Sexuality will cease to be an issue for people when people believe that everyone has the right to love, to partner, to own property without interference from the state. And right now, that's simply not the case. Jill Matrix's blog mentions that in order to adopt children in Florida, one has to sign a statement that you are not a homosexual. It's entirely possible that Rosie could have her children taken away from her if they were adopted in Florida (where she has a residence). Is that fair?

(stepping off soapbox.)
posted by ltracey at 7:59 AM on February 1, 2002


Screwball politics? Sound and fury? I hate to break it to you, UncleFes, but the glbt community still doesn't have anything close to equal rights in the US. Witness this case from just last week. If I'm not mistaken, Rosie O'Donnell has several adopted children, no? The day when sexual orientation issues in the matter of child custody have been settled completely is the day when stories like this are no longer worthy of a FPP.
posted by bcwinters at 7:59 AM on February 1, 2002


...let's talk about the crap-fest that is "Will & Grace."...this show is nothing BUT sex-based humor. There is no episode, scene, or character that is not based on anything but sex... 100% sex does not a sitcom make.

Can we say "Three's Company"?

Not that that show was a wonderful gift to humanity or anything; I just wanted to point out that this criticism isn't new.

Anyway, sitcoms are all about humor (er, attempts at humor), so why does it matter if the humor is sex-based or politics-based or family-based or whatever-based?
posted by Tin Man at 8:58 AM on February 1, 2002


Maybe Rosie hasn't come out yet because the lesbians have asked her not to. They probably don't wanna be associated with anyone that lame.
posted by jonmc at 9:06 AM on February 1, 2002


Witness this case from just last week

Ok, that's a good point. I guess what I was trying to say (albeit rather ineptly) is that despite current screwball politics (I'm sticking with the term, because it is), the overall trend is toward acceptance and full participation in the rights package. Realistically, (a) there is no legal reason for glbt's to be denied their rights as citizens, including child custody and marriage, and any intense scrutiny will bring that out, (b) I belive the greater culture is more accepting of homosexuality than you purport, and that anti-gay-marriage laws (as well as other restrictions) are primarily driven my a vocal, organized minority (much like a LOT of political thought/deed), and (c) the trend both short- and long-term is acceptance and assimilation.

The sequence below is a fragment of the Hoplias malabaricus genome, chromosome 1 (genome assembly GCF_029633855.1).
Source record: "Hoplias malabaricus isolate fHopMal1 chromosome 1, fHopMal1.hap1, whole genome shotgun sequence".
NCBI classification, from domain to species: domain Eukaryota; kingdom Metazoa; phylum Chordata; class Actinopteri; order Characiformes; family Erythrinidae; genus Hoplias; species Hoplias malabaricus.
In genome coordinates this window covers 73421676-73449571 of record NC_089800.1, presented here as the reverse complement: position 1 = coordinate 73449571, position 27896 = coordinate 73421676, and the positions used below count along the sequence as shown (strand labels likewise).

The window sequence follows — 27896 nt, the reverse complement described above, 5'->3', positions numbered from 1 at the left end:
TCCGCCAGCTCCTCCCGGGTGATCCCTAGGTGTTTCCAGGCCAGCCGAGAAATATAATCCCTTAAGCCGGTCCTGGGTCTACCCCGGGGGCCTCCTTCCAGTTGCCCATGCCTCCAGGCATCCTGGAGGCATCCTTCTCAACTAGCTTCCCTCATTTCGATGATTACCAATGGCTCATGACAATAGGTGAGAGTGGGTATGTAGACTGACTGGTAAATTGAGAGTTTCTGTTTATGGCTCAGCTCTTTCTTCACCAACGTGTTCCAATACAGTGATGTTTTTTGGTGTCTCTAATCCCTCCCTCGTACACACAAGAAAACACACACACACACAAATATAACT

posted by UncleFes at 9:16 AM on February 1, 2002


Tin Man: Agreed -- much of 3s Company was sex-based comedy, but the character of Jack Tripper was so brilliantly played as a NICE GUY who, in fact, wasn't as much of a "lady-killer" as he pretended to be. W&G is nothing but pure sex -- there's not a joke, gag, or pun that doesn't revolve around it. Not a condemnation on my part, simply a declaration that I don't care for the show.
posted by davidmsc at 10:20 AM on February 1, 2002


I dunno, I always thought will & grace was about pretentious elitism. But, I havn't watched in a while...
posted by delmoi at 12:06 PM on February 1, 2002


well, i'm home with flu today and admit i watched the second half of rosie this morning. i don't know if she said anything "lesbianic" before i tuned in. (her guests included dr. phil, of oprah fame, and an animal wrangler named julie something who let loose a raccoon, a flock of camera mugging parrots who zoomed all over the studio, and a very cute monkey.)

what's everyone's problem? it's daytime television. anybody who has half a life or is even marginally employed or can get up off the couch or out of bed is NOT watching this programming. (however, there are no comparable excuses for you will & grace viewers ;-) but rosie ain't so bad. you want to really gag in your granola flakes, watch barbara walters' show, "the view," which aired right after rosie. now there's a spectacle that'll make one wish heterosexuals would keep their thoughts and proclivities to themselves or at least have mercy and stay the heck off televison.
posted by jellybuzz at 12:10 PM on February 1, 2002


I'd just like to point out that I don't care if she's a lesbian, I just don't think she's funny.

And I don't care that she's fat. I like fat chicks.

Now that I'm on the record, I feel much better.
posted by mr_crash_davis at 2:08 PM on February 1, 2002


My main problem with Will & Grace is that "Will" and "Grace" are so damn boring compared to the supporting cast members. Of course, all sitcoms wilt in the light of Seinfeld.
posted by owillis at 3:23 PM on February 1, 2002


owillis, you are one of an au rebours kind.
posted by y2karl at 3:50 PM on February 1, 2002


I thought it was a more memorable TV moment this week when a gay hairdresser won Fear Factor. At one point he even claimed he would win because he was gay and as a result had endured hardship and brutality, and it had made him stronger.
posted by tetsuo at 4:12 PM on February 1, 2002